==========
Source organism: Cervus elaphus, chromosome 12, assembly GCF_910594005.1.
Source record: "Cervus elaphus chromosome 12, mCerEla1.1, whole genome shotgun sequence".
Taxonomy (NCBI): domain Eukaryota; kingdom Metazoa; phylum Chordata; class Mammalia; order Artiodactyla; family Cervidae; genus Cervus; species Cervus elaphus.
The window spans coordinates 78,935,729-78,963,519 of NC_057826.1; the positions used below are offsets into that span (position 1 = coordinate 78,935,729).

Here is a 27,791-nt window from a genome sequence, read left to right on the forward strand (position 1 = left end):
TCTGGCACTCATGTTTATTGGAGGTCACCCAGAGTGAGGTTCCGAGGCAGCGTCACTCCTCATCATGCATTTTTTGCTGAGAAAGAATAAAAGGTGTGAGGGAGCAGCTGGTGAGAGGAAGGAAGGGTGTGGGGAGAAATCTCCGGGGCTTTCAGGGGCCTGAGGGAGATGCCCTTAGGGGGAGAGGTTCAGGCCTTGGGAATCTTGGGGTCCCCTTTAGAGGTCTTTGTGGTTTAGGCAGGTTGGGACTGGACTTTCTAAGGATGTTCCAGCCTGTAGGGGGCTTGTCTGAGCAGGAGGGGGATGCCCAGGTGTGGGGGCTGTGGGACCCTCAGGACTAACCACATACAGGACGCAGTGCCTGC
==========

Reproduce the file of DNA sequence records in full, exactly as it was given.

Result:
Source organism: Cervus elaphus, chromosome 12, assembly GCF_910594005.1.
Source record: "Cervus elaphus chromosome 12, mCerEla1.1, whole genome shotgun sequence".
Taxonomy (NCBI): domain Eukaryota; kingdom Metazoa; phylum Chordata; class Mammalia; order Artiodactyla; family Cervidae; genus Cervus; species Cervus elaphus.
The window spans coordinates 78,935,729-78,963,519 of NC_057826.1; the positions used below are offsets into that span (position 1 = coordinate 78,935,729).

Here is a 27,791-nt window from a genome sequence, read left to right on the forward strand (position 1 = left end):
TCTGGCACTCATGTTTATTGGAGGTCACCCAGAGTGAGGTTCCGAGGCAGCGTCACTCCTCATCATGCATTTTTTGCTGAGAAAGAATAAAAGGTGTGAGGGAGCAGCTGGTGAGAGGAAGGAAGGGTGTGGGGAGAAATCTCCGGGGCTTTCAGGGGCCTGAGGGAGATGCCCTTAGGGGGAGAGGTTCAGGCCTTGGGAATCTTGGGGTCCCCTTTAGAGGTCTTTGTGGTTTAGGCAGGTTGGGACTGGACTTTCTAAGGATGTTCCAGCCTGTAGGGGGCTTGTCTGAGCAGGAGGGGGATGCCCAGGTGTGGGGGCTGTGGGACCCTCAGGACTAACCACATACAGGACGCAGTGCCTGC